Over the years Broadway, one of the most storied institutions in American theater, has developed into the make or break testing ground for musicals.
This reputation of self-importance — bordering on pretentiousness — makes Broadway a prime target for mockery. Debuting in 1982, and running for the last 30 years under various iterations, Forbidden Broadway has made a business of doing exactly that.
After a three year hiatus, the Tony award winning play has returned under the new animated title Forbidden Broadway: Alive and Kicking. Following its run on both London’s West End and ironically, Broadway, the play has come to Costa Mesa’s Segerstrom Center for the Arts.
The play ran Oct. 1-4 at the Samueli Theater, a 300 seat cabaret theater in the heart of the Segerstrom Center. Dim blue lights and candles gave the room a jazz-bar atmosphere, while the shimmering Mylar curtain and grand piano immediately transported the audience to Broadway.
The production opens with three of the disguised cast members ushering the audience down a “street” that few have seen in order to witness the other side of Broadway. From there, the play is a non-stop ride through thirty years of Broadway history. Starting with Chicago, not a single play is spared from their lighthearted scorn.
By virtue of belonging to the musical sketch-comedy genre, it is an anachronistic grab bag of intellectual and lowest common denominator satire. While the overall play is a laugh a minute, there are moments where the quality of writing dips severely. This is particularly apparent in their spoofs of Lion King, and Avenue Q. The concept of criticizing Broadway plays for using puppets does not hold much comedic value no matter how catchy the show-tune it is placed to. However, these moments only stand out in contrast to the overall quality of the show.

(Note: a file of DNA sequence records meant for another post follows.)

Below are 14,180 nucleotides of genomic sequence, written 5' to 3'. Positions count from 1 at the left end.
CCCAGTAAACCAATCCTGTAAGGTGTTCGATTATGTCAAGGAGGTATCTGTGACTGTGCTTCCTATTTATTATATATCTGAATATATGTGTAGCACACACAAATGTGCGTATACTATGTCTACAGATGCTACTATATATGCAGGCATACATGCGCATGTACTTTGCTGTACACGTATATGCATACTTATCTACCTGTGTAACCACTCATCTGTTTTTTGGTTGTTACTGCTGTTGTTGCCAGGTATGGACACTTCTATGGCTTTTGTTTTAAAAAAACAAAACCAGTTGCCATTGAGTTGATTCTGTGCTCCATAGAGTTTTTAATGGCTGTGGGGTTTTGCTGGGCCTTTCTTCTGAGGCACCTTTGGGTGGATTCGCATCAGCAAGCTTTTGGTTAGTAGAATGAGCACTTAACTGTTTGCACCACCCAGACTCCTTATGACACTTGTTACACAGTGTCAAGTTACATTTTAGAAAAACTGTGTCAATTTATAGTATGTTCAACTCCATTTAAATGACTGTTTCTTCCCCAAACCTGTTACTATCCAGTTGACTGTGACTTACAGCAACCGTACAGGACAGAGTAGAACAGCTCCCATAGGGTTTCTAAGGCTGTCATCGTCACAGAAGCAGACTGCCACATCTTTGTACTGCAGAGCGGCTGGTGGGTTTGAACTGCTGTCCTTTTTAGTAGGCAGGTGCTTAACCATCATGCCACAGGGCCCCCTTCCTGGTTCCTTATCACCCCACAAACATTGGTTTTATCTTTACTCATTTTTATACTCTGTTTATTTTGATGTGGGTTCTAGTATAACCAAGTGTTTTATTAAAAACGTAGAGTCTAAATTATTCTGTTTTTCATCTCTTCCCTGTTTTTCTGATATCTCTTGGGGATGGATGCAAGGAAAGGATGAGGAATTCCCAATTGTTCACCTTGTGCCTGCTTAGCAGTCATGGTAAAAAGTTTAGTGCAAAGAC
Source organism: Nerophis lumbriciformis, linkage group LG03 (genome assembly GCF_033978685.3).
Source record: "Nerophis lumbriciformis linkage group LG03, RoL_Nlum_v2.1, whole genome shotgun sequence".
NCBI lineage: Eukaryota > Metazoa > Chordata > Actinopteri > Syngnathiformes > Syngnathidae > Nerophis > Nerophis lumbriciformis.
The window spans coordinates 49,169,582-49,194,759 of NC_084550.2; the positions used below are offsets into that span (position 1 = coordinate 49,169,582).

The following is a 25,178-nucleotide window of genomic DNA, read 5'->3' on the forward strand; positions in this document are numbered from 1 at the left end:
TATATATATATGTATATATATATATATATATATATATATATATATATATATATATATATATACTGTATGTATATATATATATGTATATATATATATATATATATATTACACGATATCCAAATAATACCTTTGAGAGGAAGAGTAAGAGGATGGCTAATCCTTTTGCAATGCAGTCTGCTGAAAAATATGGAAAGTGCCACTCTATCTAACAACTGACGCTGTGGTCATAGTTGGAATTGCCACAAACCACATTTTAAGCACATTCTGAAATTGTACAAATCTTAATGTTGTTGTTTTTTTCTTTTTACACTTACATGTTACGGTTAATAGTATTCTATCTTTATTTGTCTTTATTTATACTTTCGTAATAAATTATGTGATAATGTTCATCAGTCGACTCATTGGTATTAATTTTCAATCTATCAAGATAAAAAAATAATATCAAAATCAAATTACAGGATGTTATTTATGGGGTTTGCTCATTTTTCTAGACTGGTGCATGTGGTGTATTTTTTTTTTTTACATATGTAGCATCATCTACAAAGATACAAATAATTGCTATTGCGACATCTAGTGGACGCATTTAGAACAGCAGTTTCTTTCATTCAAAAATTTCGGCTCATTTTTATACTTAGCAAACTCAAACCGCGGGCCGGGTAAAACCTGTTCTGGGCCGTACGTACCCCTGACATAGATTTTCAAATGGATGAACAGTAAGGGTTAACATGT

Musical director and pianist Catherine Stornetta performed the entirety of the musical score live. The songs were immediately recognizable, and quickly engage the audience in the conceit of each spoof.
Because the show is largely a rapid fire succession of vocal renditions, the quality of singers could easily make or break the performance. Luckily the entire cast consists of well trained vocalists, and the singing is never awful.
Forbidden Broadway goes to point out the history of terrible singing on Broadway, from Sarah Brightman’s trills, which give the “wrong kind of chills,” to Elsa’s ridiculously raspy solo in Frozen.
While the pacing of the show takes a downturn in the beginning of the second act, it quickly recovers steam culminating into a musical reprise of the opening song.
In its best moments, Forbidden Broadway is a whirlwind of cutting humor not only directed at Broadway, but at their own audience. Throughout the show clever commentary is provided on the kind of people who attend Broadway performances, Forbidden included.
Whether they are poking fun at pretentious Stephen Sondheim musicals or singing “What keeps us from ending up in Garden Grove? Ambition!” the writer, Gerard Alessandrini, knows exactly how to laugh at his audience’s expense and have them laugh along with him.
While this risks making the production seem, as they say, “So unpretentious that [it’s] pretentious,” the humor is too irreverent to ever risk crossing that line. Rest assured that if it ever did they would quickly turn their wit on themselves.
Forbidden Broadway: Alive and Kicking is an exhaustive, rapid-fire attack on one of America’s grandest theatrical traditions. It is packed with undeniable energy and charm, all delivered at a breakneck, Monty Python-esque pace. If you are not afraid of comedic whiplash, Forbidden Broadway is a must see.